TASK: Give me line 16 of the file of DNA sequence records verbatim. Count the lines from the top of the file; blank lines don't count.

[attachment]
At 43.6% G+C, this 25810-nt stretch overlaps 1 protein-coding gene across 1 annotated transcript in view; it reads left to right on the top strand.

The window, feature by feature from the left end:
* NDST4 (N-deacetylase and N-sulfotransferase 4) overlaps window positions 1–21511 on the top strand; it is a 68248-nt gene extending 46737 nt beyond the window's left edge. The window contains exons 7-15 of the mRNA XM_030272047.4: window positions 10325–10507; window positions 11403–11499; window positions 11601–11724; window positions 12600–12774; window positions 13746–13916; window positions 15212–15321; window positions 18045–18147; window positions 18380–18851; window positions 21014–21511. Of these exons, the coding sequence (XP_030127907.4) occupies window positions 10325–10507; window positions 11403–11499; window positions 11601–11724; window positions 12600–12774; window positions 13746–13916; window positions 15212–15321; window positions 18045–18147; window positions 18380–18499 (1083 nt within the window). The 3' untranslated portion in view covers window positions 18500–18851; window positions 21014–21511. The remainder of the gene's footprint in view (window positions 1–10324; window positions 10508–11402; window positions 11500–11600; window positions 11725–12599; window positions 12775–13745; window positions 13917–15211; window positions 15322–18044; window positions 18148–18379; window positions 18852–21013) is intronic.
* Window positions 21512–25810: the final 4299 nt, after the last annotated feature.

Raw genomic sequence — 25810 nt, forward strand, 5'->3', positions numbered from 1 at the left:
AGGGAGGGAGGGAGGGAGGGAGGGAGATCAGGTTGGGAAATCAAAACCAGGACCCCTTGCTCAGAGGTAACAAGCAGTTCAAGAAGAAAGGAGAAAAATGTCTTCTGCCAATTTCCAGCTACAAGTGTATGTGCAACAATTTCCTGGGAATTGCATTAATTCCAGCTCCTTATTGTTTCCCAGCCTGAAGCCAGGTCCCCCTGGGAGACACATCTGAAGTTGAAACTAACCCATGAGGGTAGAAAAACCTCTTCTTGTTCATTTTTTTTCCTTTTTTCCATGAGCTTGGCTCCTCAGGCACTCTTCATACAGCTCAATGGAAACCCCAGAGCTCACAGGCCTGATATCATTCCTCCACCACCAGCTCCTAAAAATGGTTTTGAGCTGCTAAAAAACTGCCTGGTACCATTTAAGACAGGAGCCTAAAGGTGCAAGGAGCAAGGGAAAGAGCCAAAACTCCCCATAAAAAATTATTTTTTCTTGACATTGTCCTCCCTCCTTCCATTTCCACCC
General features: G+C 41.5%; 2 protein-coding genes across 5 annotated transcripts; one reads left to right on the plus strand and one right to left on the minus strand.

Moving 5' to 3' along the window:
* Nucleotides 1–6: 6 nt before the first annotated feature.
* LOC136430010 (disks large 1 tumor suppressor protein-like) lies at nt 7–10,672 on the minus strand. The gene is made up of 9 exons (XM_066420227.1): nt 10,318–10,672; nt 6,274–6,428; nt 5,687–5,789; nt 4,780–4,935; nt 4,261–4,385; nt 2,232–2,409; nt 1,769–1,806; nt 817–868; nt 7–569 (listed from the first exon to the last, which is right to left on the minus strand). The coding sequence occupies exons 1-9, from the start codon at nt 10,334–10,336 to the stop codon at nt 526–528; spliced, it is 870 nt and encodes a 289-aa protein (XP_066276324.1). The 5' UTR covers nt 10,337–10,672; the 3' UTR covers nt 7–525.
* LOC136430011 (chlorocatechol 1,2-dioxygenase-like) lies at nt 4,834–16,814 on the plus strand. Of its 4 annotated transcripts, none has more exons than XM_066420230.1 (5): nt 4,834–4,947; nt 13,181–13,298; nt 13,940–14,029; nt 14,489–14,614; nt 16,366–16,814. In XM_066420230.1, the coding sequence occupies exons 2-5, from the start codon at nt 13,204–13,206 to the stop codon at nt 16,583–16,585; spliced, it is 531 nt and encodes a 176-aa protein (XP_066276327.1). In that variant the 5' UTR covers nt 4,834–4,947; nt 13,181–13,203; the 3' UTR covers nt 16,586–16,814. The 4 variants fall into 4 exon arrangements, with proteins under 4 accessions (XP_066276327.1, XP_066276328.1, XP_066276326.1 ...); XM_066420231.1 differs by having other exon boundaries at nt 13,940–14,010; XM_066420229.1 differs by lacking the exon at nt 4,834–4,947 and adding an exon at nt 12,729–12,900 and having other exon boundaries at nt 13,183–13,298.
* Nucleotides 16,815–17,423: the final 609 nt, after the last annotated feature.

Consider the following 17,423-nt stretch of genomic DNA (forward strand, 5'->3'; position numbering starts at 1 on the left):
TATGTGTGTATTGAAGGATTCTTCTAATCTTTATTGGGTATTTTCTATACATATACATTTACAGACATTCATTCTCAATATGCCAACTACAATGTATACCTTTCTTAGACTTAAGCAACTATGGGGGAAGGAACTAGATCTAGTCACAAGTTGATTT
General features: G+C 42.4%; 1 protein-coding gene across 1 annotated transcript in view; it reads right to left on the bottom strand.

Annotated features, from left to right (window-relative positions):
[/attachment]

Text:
Annotated features, from left to right (window-relative positions):